New NASA Administrator Wants to Hand Over the International Space Station to Private Companies

Tuesday, 05 June 2018 - 7:01PM
Space
NASA
Tuesday, 05 June 2018 - 7:01PM
New NASA Administrator Wants to Hand Over the International Space Station to Private Companies
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NASA
The future of the International Space Station is very unsteady, but we know what the recently appointed head of NASA is hoping for. It could stay a publicly funded scientific outpost, it could be grounded, or it could be given to private corporations to do what they wish with it.

The new administrator of NASA, Trump appointee Jim Bridenstine, recently spoke to the Washington Post in one of his first interviews since his appointment to declare that he's very interested in that third option - he's already speaking to companies interested in running the ISS, and there may be a buyer before too long. 

This isn't the first time the United States government has brought up a desire to privatize the ISS. The fact that the ISS is internationally owned and operated would complicate these plans, and Bridenstine seems to be expecting "multinational cooperation" if a deal like this actually begins moving forward.



Here's Bridenstine's full comment, via the Post:

Opening quote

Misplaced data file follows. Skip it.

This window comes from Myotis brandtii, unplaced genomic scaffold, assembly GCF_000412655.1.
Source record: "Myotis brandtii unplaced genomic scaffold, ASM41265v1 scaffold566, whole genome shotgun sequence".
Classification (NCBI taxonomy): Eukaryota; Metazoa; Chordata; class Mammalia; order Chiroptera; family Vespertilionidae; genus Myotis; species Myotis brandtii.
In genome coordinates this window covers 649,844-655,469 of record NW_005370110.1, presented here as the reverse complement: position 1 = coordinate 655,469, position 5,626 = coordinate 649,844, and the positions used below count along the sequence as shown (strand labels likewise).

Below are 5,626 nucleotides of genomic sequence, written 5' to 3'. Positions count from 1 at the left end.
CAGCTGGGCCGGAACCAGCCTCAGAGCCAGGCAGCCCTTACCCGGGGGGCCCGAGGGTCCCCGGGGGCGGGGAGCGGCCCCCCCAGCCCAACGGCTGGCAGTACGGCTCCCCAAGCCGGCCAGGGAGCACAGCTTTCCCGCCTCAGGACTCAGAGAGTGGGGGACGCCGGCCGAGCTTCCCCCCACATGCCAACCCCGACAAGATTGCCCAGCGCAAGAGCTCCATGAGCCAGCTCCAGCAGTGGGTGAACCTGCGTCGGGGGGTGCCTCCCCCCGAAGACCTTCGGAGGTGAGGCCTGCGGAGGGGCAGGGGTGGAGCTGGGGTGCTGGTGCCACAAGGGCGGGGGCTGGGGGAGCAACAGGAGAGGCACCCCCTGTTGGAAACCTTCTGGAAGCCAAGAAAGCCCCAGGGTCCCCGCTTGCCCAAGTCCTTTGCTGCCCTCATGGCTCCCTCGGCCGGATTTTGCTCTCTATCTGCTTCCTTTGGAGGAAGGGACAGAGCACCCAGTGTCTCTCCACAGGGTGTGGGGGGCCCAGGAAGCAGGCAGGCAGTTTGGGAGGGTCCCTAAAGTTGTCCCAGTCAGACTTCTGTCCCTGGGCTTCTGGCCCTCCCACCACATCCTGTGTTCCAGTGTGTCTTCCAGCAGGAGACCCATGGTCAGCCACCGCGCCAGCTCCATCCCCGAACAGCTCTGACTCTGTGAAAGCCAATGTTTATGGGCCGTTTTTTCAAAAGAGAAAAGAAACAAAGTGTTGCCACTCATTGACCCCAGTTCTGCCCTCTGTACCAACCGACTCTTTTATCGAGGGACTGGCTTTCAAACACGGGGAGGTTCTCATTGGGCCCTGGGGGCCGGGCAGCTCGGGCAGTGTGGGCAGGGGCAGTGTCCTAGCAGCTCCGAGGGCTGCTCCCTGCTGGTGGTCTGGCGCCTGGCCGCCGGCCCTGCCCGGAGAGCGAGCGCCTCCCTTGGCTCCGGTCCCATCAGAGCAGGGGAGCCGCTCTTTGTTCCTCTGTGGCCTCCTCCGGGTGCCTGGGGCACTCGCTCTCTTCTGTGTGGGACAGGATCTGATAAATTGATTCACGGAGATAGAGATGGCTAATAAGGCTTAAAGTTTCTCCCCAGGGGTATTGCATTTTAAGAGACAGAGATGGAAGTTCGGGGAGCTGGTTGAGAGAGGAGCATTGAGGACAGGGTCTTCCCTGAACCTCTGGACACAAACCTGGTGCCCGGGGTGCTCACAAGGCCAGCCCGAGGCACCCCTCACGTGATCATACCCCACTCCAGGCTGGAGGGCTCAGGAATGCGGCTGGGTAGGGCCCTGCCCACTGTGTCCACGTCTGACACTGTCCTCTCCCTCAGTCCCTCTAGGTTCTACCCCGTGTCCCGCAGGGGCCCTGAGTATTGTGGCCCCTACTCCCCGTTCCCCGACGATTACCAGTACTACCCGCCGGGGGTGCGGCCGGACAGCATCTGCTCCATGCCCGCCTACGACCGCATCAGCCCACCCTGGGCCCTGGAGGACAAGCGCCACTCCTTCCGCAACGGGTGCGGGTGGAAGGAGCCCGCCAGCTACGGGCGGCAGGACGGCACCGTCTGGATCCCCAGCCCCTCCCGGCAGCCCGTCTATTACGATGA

"We're in a position now where there are people out there that can do commercial management of the International Space Station. I've talked to many large corporations that are interested in getting involved in that through a consortium, if you will."
Closing quote


He wouldn't name any of these potential buyers so far, which isn't surprising at this early stage, but NASA does have a history with certain aerospace and defense corporations, having worked with Boeing, SpaceX, Orbital ATK, Lockheed Martin, and others over the years. It wouldn't be too surprising if at least one of those names shows up later on, although Boeing has objected to the idea of commercializing the ISS in the past.

So what would this mean for the International Space Station? If the hypothetical company that takes over has a firm interest in science, then not much - the ISS is still very useful for scientific research, and that's primarily its purpose nowadays, even if the United States government doesn't care for the chunk of NASA's $18 billion budget that the ISS takes up.

If, however, the ISS ends up in the hands of a corporation who has more profit-driven motives (i.e. most corporations), there could be some major changes to make an expensive orbital research station more profitable. Russia's space agency has stated their desire to carve out a wing of the ISS for space tourism, and if the station is taken over by a corporation which deals in real estate, the ISS could become a hotel for the uber-rich before too long.

Currently, funding for the ISS ends in 2025, although there's plenty of opportunities to renew it before then. We may have to rely on the future lunar space station if the ISS is no longer viable for scientific research.
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